Lab members


The Diademed Sifaka

Study Site: Tsinjoarivo

Tsinjoarivo's Biodiversity



Study Species: Propithecus diadema

Sifakas (family Indriidae, genus Propithecus) are a group of lemurs found only in Madagascar and distributed throughout the island except for the high plateau. There are nine species in all: four species occupying the drier forests of the south, southwest and west (and parts of the central plateau), four species occupying the rainforests of the east, and the monotypic P. tattersalli occupies a small range in the northeast. One of the four rainforest species is Propithecus diadema, the diademed sifaka. Foliage is usually the major component of sifaka diets, although fruits and seeds can play a major role, especially in the rainy season. In fact, although they are generally considered folivores because of their extensive adaptations to leaf-eating (including specialized, cresty teeth and a voluminous gastrointestinal tract for hindgut fermentation), many populations seem to prefer fruits or seeds when they are available. In 1999, a previously unknown local variant of Propithecus diadema (known as “sadabe”) was documented at Tsinjoarivo by Steve Goodman and Harald Schütz, and a brief Duke University capture expedition was led by Ken Glander shortly afterwards. I began my study of this population at Tsinjoarivo in 2001.

Tsinjoarivo sifakas have certain morphological differences compared to other diademed sifakas: they are smaller, and their pelage is qualitatively distinct, having a duller yellow-orange color on the limbs, much less white hair surrounding the face and ears, and (variably) black patches extending onto the ventral aspect of the forelimbs and hindlimbs. Several melanistic individuals have been documented, and being part of long-term study gropus, they are clearly not hybrids. However, genetic analyses to date haven't shown substantial genetic differentiation among the P. diadema populations.

The diademed sifaka is recognized by the IUCN as critically endangered, the highest possible risk category, based on its relatively low population density, substantial decline in habitat, and hunting pressure.

The adult male in group CONT1

At Tsinjoarivo, sifakas live in small social groups of 2-9 individuals. Groups have one breeding adult male, 1-2 breeding adult females, and multiple immature offspring. Breeding is strictly seasonal, with mating occurring in December and births occurring in June/July. In the groups with multiple breeding females, these tend to be mother-daughter pairs, and sometimes the two females share infant-carrying duties. As with other sifakas, females are dominant over males, and it is fairly common to see females displace males at feeding sites.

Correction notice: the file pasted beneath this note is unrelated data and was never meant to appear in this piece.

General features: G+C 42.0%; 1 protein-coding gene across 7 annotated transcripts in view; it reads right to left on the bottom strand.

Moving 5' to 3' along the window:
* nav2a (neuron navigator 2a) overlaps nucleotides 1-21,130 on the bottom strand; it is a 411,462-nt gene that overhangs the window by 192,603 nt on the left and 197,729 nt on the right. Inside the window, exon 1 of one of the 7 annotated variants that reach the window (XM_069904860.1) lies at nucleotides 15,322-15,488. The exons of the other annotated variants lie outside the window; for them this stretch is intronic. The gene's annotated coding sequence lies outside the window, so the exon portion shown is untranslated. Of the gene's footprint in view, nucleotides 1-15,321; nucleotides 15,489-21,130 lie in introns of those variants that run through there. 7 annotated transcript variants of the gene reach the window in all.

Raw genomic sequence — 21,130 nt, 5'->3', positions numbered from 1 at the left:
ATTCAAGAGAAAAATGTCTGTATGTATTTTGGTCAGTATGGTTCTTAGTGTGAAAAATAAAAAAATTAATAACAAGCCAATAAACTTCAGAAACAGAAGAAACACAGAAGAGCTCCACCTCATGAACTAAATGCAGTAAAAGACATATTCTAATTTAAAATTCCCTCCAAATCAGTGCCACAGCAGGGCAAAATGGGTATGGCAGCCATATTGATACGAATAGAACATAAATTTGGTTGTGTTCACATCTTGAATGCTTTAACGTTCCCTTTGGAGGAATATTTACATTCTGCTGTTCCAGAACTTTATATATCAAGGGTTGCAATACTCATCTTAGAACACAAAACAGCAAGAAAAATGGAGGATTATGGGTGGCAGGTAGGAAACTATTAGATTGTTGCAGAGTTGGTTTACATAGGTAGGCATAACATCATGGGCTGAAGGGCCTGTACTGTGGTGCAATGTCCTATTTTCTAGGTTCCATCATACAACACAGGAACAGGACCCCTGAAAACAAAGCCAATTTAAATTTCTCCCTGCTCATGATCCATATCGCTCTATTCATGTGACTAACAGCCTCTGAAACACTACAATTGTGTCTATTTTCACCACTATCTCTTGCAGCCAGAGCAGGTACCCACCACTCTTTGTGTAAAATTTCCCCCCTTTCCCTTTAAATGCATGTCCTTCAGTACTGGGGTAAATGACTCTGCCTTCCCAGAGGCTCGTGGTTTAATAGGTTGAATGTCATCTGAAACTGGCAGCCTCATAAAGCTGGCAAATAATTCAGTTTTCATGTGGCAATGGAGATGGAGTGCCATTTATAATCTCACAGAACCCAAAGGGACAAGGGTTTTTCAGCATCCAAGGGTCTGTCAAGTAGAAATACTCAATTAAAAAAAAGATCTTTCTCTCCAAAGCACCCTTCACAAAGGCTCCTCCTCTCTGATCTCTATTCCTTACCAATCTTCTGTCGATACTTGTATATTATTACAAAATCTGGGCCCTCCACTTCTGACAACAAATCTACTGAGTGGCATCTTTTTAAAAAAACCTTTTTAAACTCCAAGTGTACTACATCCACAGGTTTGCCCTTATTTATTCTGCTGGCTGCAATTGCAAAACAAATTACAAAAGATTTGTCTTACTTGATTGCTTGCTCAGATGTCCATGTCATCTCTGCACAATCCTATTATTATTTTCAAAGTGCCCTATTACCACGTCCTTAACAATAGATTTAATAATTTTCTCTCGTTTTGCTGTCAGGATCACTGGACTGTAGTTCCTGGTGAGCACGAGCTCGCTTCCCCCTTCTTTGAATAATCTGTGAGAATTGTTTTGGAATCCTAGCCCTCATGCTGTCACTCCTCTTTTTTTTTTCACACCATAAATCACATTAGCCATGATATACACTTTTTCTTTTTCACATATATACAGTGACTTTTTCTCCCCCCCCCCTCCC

Four groups were examined for the 2003 behavioral study: two in continuous forest at Vatateza (CONT1, CONT2), and two in fragments at Mahatsinjo (FRAG1, FRAG2). The four study groups were habituated during November and December 2002, and after habituation could be observed reliably at close distances. Over the years we have lost two study groups, one of which (FRAG1) was decimated by fosa (Cryptoprocta ferox) predation. We now track nine study groups: three at Vatateza, four at Mahatsinjo, and two at an intermediate site, Ankadivory.

Three subadults resting together (above); melanistic subadult (right)

melanistic Propithecus diadema


A juvenile male resting on the ground,
group CONT2

Beginning in November 2002, we have humanely captured several study animals in collaboration with wildlife veterinarians. 1-2 animals per group are given radiocollars (weight ≤ 35 g), and other animals are given colored olefin collars and metal pendants.

Capture of the study animals has allowed individual recognition for behavioral study, morphometric analyses for comparison with other sifaka populations, and the collection of blood and tissue samples for both genetic analysis and health assessments.

The capture database has revealed that many sifakas living in fragmented and disturbed habitat have body mass similar to those living in more intact habitat - but certain fragments below a threshold of habitat quality show that adults are skinniers, and immatures have stunted growth.